Shawn David Green was born on November 10, 1972 in Des Plaines, Illinois. The six foot four left handed hitter, won a baseball scholarship to Sanford University.
In 1991 he was the Toronto Blue Jays #1 pick, the 16th pick overall. He had an impressive minor league career winning the International League batting title in 1994, batting .341 with a .401 on base %, 13 HRs & 61 RBIs. He was voted the IL’s top hitting prospect & the league's best outfield throwing arm. He was the Blue Jays Minor League Player of the Year & was named one of Baseball Americas top prospects.
Green was brought up for a cups of coffee in the 1993 Blue Jays championship season (3 games) & again in 1994. He began in Toronto coming in fifth in the AL Rookie of the Year voting, he would go on to hit over thirty doubles five straight seasons as well. By 1995 he was a fixture in the Blue Jays outfield for the next five seasons. He put up bigger numbers each year & by the hitting rich days of the late 1990’s Green was one of the leagues better hitters.
In 1998 he hit 35 HRs with 100 RBIs, following that up with a bigger 1999 season. He led the league in extra base hits (87), doubles (45) & total bases (361) hitting 42 HRs (5th in the AL) with 123 RBIs (6th in the AL) & a .309 batting average. He was second in the AL with 134 runs scored & ninth with 190 hits. Green made his first All Star team & came in fifth in the MVP voting.
In early April he beacme just the third player to hit a HR in the fifth deck of the Skydome, measured at 450 feet. Although he lacked speed, Green was a good outfielder with a decent throwing arm early on, he led the league in assists in 1995 & had double figures in that category twice. He led all right fielders in fielding percentage (.997%)& was second in put outs (.336).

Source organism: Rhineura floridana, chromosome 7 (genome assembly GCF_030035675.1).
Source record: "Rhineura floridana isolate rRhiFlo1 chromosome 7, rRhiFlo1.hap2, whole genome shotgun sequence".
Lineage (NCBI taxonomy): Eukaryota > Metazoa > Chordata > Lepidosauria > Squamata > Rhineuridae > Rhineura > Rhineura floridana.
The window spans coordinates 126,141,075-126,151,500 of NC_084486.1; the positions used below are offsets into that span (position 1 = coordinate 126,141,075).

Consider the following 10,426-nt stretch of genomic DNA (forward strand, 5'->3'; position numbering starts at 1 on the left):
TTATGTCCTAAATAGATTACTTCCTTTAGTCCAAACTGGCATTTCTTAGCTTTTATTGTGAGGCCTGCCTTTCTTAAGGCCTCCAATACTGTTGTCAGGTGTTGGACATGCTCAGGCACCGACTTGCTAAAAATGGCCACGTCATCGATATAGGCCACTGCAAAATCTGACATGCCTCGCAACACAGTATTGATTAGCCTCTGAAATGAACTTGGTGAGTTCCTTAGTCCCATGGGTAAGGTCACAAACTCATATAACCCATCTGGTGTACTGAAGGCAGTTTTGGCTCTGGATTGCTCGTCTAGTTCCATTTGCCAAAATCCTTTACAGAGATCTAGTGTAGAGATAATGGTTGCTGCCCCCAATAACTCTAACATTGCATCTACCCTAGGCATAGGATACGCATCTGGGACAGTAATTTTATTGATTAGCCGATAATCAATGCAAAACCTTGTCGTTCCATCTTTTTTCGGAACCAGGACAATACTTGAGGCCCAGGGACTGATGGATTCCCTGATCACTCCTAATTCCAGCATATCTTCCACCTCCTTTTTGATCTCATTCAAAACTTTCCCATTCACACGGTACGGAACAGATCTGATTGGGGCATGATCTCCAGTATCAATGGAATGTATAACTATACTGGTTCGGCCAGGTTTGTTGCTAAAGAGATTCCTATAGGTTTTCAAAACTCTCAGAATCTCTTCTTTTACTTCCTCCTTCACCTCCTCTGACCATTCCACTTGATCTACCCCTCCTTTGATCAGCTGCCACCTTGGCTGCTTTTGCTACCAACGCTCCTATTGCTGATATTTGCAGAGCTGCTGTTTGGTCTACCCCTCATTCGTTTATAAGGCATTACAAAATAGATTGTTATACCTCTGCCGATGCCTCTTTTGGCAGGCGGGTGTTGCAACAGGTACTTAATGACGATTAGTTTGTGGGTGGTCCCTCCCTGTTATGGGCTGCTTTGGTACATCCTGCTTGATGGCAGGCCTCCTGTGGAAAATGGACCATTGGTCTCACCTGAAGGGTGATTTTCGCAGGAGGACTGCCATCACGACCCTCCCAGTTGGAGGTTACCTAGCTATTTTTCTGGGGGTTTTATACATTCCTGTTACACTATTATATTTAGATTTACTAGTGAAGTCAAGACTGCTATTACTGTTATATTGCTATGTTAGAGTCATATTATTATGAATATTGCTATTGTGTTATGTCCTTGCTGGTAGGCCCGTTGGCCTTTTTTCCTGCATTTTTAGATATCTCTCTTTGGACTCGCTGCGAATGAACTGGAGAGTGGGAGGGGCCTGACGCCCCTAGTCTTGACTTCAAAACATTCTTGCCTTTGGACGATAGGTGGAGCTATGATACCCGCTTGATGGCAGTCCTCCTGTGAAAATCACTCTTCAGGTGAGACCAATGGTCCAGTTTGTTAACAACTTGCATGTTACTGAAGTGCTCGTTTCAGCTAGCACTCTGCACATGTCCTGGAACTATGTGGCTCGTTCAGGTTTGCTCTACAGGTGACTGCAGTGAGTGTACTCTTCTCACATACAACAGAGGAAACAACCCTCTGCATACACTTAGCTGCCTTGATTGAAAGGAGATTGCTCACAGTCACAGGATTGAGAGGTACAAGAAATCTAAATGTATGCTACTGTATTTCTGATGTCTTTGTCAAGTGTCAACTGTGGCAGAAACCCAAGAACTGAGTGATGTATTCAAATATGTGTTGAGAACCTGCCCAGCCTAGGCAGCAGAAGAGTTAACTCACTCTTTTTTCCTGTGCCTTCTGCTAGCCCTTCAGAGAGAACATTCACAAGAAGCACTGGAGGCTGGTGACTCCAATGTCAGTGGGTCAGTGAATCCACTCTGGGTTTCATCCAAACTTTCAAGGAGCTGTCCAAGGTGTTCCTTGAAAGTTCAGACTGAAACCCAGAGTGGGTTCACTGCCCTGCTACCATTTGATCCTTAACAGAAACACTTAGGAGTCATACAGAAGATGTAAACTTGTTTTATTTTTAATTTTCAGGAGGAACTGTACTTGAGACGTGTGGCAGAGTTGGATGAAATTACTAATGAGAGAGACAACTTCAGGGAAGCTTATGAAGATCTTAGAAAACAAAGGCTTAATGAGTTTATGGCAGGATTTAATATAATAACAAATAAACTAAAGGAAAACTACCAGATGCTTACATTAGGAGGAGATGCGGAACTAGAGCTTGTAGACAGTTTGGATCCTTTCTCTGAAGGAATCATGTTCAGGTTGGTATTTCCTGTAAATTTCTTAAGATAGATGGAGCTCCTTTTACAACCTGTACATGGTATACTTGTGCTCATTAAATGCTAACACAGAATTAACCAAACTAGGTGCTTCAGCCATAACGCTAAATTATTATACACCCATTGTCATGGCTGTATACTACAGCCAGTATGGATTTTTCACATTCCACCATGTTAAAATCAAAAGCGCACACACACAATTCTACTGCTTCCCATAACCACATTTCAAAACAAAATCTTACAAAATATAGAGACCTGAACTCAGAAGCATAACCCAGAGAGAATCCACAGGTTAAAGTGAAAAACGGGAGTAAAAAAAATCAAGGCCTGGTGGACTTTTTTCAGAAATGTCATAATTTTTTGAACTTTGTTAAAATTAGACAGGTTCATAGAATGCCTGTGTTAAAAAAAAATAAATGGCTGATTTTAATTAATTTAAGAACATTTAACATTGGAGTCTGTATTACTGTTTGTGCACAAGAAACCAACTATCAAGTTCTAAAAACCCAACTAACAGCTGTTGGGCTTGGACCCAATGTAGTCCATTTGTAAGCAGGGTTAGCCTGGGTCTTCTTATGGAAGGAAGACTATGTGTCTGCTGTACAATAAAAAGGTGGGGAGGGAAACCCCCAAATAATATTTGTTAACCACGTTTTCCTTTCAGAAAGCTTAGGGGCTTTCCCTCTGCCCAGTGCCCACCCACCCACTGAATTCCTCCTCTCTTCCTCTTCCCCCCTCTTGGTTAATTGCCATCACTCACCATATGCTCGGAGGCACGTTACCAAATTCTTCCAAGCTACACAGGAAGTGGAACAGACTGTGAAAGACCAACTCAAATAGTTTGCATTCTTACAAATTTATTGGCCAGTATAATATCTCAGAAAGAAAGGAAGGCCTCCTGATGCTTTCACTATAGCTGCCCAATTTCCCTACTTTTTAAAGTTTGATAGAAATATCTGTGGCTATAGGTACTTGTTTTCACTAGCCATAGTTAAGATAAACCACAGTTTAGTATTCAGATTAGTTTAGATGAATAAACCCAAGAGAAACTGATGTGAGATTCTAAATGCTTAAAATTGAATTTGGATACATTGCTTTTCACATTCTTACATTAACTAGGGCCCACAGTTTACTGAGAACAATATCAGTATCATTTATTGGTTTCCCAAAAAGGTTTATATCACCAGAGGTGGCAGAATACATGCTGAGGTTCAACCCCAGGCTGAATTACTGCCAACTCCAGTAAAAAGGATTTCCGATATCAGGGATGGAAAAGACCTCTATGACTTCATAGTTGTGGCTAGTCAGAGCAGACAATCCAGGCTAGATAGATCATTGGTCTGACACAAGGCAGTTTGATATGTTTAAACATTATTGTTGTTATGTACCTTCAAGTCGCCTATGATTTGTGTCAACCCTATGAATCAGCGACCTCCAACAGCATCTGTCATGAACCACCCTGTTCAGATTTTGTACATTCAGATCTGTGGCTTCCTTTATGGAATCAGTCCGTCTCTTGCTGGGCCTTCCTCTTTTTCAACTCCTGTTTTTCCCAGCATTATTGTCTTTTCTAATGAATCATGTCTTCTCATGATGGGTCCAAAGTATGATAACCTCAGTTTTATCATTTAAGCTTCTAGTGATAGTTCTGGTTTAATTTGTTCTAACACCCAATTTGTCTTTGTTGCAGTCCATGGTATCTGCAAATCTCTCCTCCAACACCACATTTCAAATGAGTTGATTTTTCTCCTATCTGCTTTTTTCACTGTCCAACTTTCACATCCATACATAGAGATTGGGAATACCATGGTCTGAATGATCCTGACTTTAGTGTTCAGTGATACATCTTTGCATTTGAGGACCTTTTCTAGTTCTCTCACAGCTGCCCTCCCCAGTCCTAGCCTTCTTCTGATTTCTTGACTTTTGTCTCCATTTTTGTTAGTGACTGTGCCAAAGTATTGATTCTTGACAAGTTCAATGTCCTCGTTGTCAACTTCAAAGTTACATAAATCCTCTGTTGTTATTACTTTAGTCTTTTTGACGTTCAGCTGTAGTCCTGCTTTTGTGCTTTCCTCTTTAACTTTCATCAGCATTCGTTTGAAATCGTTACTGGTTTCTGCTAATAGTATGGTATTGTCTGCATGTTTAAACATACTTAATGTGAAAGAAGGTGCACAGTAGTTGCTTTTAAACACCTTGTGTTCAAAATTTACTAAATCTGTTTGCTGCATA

He was about to enter the final year of his contract in Toronto as was his friend, Carlos Delgado. The team had to react & with Green wanting to move closer to his California roots a deal was made. In November 1999 Green was traded to the Los Angeles Dodgers for Raul Mondesi & Pedro Borbon Jr.
Green would spend five seasons in L.A. hitting over 40 HRs twice, while driving in 99 runs or better three times. He set Dodger records for a left hander with his RBI totals begin inning in 1999.
In 2000 he was on base for 53 straight games, falling five times short of former Dodger; Duke Snider's modern day NL record. Green's best season in Los Angeles was 2001; when he hit .297 with 49 HRs (4th in the NL) 31 doubles & 125 RBIs (9TH in the NL).
That season he made a decision to sit out a game on Yom Kippur, the most religious Jewish Holiday, after he had played in 415 straight games. He felt it was the right thing to do out of respect & to set an example to children. He also donated a day’s pay ($75,000) to victims of families of the 911 attacks in New York City.
On May 23rd, 2002 he had a record setting day in Milwaukee in a game against the Brewers. Green hit four HRs with seven RBIs, gathering up six hits, five runs scored & had four extra-base hits in the game. He hit another HR the next day & two more the following day, while driving in six more runs. He broke a three game HR record & finished off the week hitting nine HRs in the week, also an NL record.
He finished the year with 42 HRs 31 doubles, 114 RBIs, a .385 on base % while batting .285. He made the NL All Star team & was fifth in the MVP voting.
The next season he began to suffer from tendinitis & his power numbers began to fall off. He hit just 19 HRs with 85 RBIs but did hit a career high 49 doubles.
In 2004 he moved over to play first base & hit 28 HRs. He batted .266 with 85 RBIs, helping the Dodgers to the playoffs. In his first ever post season he hit three HRs in the 2004 NLDS against the St. Louis Cardinals.
That off season he was traded to the Arizona Diamondbacks for Dioner Navarro & three minor leaguers.
He remained steady batting .286 with 22 HRs 37 doubles & 83 RBIs in 2005. In 2006 he had played in 115 games with Arizona, batting .283 with 11 HRs & 51 RBIs when he was traded to the New York Mets on August 22nd 2006 for AAA pitcher Evan Maclane.